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Top 5 Mistakes That Will Set Back Your Career As A Developer

A quick list of Do-not-dos that every ambitious developer should bear in mind.
Adobe Stock / Andrey Popov
Alexis Ducerf
Alexis Ducerf

Software development is a well-paid profession, and it’s not unheard of for people to blaze forward so quickly in their careers that they are ready to retire by their early 30s. While you may not be aiming for that blistering level of speed, I’m going to guess you wouldn’t want your career to move at a snail’s pace either, much less for it to get stuck.

Since blogs with proactive career tips are already abundant, I thought I’d write one instead about those things you should not do.

With no further ado then, here are 5 classic mistakes a software developer can make which are certain to slow down her career!

#1 Changing jobs too early

The software industry is one of the most rapidly-evolving in the world, and people who work in it are often advised that they must never stop learning. This is good advice and I do not intend to contradict it here, but it’s not uncommon for people to assume that “learning new things” is alphabet soup for “finding a new job”.

If your current position is causing you to stagnate, and your company doesn’t offer you the means to change that, then by all means look for a new position. Otherwise, there is nothing wrong with staying with the same company for 10 years or more. You can grow, learn, and improve yourself from within the team, and assuming the organization is big enough, you’ll almost certainly reach executive positions earlier than if you just bounce from one job to another every 6 months.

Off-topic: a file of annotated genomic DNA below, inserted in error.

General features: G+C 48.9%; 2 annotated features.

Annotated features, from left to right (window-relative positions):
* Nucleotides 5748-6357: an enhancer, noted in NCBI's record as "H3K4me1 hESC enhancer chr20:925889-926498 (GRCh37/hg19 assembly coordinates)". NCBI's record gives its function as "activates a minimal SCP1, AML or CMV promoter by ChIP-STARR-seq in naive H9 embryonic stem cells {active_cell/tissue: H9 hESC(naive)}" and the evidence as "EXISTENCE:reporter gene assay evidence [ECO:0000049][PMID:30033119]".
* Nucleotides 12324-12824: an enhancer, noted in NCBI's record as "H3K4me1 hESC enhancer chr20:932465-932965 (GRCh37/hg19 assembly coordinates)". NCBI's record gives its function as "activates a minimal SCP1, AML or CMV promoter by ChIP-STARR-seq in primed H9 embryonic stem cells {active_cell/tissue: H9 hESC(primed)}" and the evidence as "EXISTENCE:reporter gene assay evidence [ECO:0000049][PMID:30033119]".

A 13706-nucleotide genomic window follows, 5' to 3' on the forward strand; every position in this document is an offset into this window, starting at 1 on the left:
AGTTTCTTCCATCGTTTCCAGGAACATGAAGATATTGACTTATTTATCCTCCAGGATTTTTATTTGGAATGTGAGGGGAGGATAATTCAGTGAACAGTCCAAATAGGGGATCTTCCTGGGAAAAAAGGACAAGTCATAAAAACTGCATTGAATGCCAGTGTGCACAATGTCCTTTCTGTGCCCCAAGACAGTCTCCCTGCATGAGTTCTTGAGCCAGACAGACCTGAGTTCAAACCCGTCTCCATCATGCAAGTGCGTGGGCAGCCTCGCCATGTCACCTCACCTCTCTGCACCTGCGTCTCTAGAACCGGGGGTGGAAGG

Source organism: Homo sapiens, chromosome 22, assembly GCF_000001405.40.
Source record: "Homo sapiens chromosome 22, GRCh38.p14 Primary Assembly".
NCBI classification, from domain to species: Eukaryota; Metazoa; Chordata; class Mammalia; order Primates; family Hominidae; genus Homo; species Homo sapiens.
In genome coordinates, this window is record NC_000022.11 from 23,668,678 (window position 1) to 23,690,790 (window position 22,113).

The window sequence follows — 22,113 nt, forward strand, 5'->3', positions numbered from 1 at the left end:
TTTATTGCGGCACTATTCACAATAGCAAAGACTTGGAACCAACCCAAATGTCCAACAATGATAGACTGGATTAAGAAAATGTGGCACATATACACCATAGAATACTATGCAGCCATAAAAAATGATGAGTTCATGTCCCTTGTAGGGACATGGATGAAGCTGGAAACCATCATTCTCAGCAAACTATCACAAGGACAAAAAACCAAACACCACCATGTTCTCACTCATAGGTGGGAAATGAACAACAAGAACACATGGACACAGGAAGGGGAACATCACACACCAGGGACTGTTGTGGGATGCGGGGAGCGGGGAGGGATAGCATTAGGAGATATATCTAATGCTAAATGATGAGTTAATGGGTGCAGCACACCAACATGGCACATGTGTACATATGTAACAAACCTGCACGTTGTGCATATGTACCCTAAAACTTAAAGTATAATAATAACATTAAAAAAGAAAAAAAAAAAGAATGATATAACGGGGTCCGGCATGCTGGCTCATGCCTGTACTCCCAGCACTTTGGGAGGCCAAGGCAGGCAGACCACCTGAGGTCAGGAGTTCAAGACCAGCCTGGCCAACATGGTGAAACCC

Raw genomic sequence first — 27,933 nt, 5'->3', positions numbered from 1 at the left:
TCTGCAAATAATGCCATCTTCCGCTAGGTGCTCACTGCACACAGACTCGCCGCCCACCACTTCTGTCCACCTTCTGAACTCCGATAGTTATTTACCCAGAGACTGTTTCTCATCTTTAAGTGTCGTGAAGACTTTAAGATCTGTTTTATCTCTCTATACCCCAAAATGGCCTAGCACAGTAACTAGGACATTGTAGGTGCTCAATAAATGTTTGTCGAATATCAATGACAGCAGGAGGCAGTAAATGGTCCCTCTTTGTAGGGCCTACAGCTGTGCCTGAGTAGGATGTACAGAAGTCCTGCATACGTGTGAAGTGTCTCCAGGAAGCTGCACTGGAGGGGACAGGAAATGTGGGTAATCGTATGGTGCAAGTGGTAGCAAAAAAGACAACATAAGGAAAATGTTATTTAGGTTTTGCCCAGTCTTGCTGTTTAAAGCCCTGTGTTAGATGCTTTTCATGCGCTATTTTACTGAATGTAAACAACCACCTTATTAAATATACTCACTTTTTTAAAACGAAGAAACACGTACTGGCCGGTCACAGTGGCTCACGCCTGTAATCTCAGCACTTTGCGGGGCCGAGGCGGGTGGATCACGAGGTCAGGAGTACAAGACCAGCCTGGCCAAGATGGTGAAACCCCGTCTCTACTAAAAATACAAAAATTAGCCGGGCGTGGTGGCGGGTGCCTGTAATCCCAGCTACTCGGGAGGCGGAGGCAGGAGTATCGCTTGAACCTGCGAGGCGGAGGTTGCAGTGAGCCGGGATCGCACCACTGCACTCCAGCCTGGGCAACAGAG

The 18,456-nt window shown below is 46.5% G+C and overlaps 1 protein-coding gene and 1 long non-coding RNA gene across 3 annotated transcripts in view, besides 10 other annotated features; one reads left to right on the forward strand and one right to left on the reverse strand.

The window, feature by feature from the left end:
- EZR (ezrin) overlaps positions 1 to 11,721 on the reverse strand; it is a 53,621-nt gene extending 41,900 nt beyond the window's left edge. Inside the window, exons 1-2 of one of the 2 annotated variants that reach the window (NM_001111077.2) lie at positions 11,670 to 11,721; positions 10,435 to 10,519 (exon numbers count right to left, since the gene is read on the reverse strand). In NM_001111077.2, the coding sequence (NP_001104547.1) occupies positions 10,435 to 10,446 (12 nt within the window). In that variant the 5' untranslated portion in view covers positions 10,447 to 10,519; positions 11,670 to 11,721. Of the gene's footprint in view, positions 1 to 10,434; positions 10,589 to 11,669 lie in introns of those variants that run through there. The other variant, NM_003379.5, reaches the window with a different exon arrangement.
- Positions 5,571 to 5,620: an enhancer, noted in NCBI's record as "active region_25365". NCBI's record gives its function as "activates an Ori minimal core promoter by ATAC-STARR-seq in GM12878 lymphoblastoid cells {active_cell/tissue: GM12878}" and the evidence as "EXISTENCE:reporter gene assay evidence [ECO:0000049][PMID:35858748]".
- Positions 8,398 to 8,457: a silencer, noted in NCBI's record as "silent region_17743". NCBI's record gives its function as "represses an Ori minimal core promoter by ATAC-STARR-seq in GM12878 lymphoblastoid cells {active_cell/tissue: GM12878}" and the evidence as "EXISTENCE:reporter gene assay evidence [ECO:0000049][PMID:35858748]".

#2 Picking the wrong fight

If you’re the sort of developer who wants to create products of her own, then a surefire way to go nowhere is to put yourself in competition with the field’s bigger players from the outset. Say that you want to create an application to video-call your friends and colleagues. Maybe you can think of a feature that Zoom and Google Meet do not boast, and that’s good, but you are still setting yourself up against competitors with a market share and a level of manpower which are several orders of magnitude above yours. Whatever feature you may come up with, they’ll just replicate it and integrate it into their product within the week, and you’ll have wasted months or even years on an uncompetitive product.

For entrepreneurs and independent creators, market research is among the most essential parts of career-building. If you have an idea for a product, find out what sort of a competition you’ll be going up against, and if the fish in the pond are too big, move on. The giants of this industry tend to cluster around products that are either so basic that everyone needs them, or so advanced that nobody else has the resources to create them. Find room for yourself somewhere inbetween those two extremes, and don’t be afraid to use tools created by others to develop your own idea.

#3 Taking the salary bait